HC Deb 22 January 1942 vol 377 cc409-10
33. Mr. Douglas

asked the Minister of Health how many war-time day nurseries have been provided in London; how many children they will accommodate; and what is the average daily attendance?

Mr. E. Brown

Twenty whole-time nurseries with accommodation for 828 children are now in operation in the London Region: 44 more with accommodation for 1,911 children are approved and will shortly be open. A further 92 nurseries are in preparation. Figures of attendances are only available at present for a nurseries, which have been open for some months. In these nurseries there are 406 places and the average attendance at the end of December was 308.

Sir Percy Harris

Can my right hon. Friend say how many of these 20 have been started since the war?

Mr. Brown

These are all war-time nurseries. My right hon. Friend will realise that one of the first things to be done was to remove the nursery schools into the country, and these, as units, although not with the same children, are in existence in the country as whole-time residential nurseries.

Miss Cazalet

Can my right hon. Friend say on what date it is hoped the 44 nurseries approved will be actually opened?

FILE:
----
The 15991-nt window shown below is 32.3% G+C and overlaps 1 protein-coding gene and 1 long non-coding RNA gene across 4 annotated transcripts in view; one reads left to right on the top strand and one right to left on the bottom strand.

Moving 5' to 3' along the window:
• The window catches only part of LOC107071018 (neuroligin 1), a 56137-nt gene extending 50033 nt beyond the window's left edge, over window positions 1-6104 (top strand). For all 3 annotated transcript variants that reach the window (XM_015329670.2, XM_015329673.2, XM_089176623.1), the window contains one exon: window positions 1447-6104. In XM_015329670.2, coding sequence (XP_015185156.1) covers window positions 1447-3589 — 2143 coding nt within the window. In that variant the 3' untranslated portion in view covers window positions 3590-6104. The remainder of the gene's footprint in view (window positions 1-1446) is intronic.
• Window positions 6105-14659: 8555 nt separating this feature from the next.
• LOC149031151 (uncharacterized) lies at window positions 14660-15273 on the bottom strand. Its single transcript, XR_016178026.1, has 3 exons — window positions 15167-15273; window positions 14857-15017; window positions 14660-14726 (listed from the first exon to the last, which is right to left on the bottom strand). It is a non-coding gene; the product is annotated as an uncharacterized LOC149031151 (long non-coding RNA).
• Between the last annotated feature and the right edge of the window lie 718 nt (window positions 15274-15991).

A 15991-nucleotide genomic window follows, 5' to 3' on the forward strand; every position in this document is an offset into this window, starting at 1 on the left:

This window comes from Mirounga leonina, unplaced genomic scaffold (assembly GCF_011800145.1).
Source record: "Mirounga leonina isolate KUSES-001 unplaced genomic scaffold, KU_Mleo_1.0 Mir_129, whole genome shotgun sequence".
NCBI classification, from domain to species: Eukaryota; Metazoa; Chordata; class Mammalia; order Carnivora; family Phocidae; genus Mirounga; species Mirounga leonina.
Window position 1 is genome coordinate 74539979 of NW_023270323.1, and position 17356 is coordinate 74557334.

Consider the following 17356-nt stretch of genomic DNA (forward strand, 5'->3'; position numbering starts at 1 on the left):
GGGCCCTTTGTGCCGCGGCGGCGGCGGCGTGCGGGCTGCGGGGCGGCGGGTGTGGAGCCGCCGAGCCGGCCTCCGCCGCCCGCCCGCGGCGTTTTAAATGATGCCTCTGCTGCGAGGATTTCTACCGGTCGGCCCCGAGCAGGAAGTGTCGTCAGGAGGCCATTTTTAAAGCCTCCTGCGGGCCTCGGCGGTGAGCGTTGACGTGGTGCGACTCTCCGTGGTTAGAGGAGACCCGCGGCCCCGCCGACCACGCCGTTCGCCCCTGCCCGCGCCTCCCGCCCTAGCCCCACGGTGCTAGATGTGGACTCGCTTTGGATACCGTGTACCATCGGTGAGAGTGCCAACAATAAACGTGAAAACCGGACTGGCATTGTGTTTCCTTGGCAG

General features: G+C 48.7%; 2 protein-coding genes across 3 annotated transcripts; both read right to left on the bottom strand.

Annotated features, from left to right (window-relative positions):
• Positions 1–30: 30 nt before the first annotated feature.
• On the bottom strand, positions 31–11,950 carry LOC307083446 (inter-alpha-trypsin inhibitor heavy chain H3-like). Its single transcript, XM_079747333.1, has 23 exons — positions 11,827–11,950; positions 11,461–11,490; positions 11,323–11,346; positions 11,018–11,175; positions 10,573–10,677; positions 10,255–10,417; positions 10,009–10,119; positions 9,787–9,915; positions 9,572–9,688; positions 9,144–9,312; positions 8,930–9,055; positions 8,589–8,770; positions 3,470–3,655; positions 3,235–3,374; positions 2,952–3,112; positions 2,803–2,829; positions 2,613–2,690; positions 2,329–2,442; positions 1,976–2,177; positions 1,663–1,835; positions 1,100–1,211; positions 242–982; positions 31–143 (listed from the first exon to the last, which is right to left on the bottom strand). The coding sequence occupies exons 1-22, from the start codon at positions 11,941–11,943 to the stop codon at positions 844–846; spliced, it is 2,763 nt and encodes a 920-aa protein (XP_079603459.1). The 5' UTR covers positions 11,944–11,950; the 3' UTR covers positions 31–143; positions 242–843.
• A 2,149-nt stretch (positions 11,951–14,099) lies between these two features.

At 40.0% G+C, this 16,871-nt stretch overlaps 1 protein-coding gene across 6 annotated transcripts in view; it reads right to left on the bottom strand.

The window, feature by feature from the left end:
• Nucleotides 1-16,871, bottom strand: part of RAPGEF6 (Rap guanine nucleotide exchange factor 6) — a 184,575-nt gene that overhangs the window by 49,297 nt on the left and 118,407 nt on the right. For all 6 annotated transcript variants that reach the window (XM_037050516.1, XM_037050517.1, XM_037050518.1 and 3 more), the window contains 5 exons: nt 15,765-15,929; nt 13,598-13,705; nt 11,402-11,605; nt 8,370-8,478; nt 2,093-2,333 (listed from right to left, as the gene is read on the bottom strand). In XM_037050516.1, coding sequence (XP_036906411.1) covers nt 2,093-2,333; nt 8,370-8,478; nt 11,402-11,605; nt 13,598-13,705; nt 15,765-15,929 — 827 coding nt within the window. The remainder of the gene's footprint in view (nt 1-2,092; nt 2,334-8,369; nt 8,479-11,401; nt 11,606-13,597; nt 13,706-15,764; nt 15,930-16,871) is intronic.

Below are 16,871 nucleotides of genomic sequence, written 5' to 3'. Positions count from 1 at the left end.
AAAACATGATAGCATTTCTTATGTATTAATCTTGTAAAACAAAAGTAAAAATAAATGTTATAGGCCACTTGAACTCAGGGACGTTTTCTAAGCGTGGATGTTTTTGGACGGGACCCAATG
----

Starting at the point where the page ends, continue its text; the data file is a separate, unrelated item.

Mr. Brown

I cannot say, but I get a return on the last day of each month, and, of course, I act on the advice, as to pressure, from the Ministry of Labour as to where the industrial need really occurs in each area, including London.

Sir F. Fremantle

Will my right hon. Friend provide women in order to help?

Mr. Brown

We have not been held up for nurses yet.

Dr. Edith Summerskill

Is the right hon. Gentleman aware that this small number of nursery schools makes practically no contribution to the problem at all?

Mr. Brown

I do not agree. The hon. Lady will understand that in this matter everybody is working on conjecture, because these women volunteer. They are not directed or conscripted. The Government policy is to obtain single women first, then married women without children, and then married women with children. The women come for one of two reasons, either with a keen desire to help the war effort or for economic reasons. My duty is to meet the need, and that I intend to do.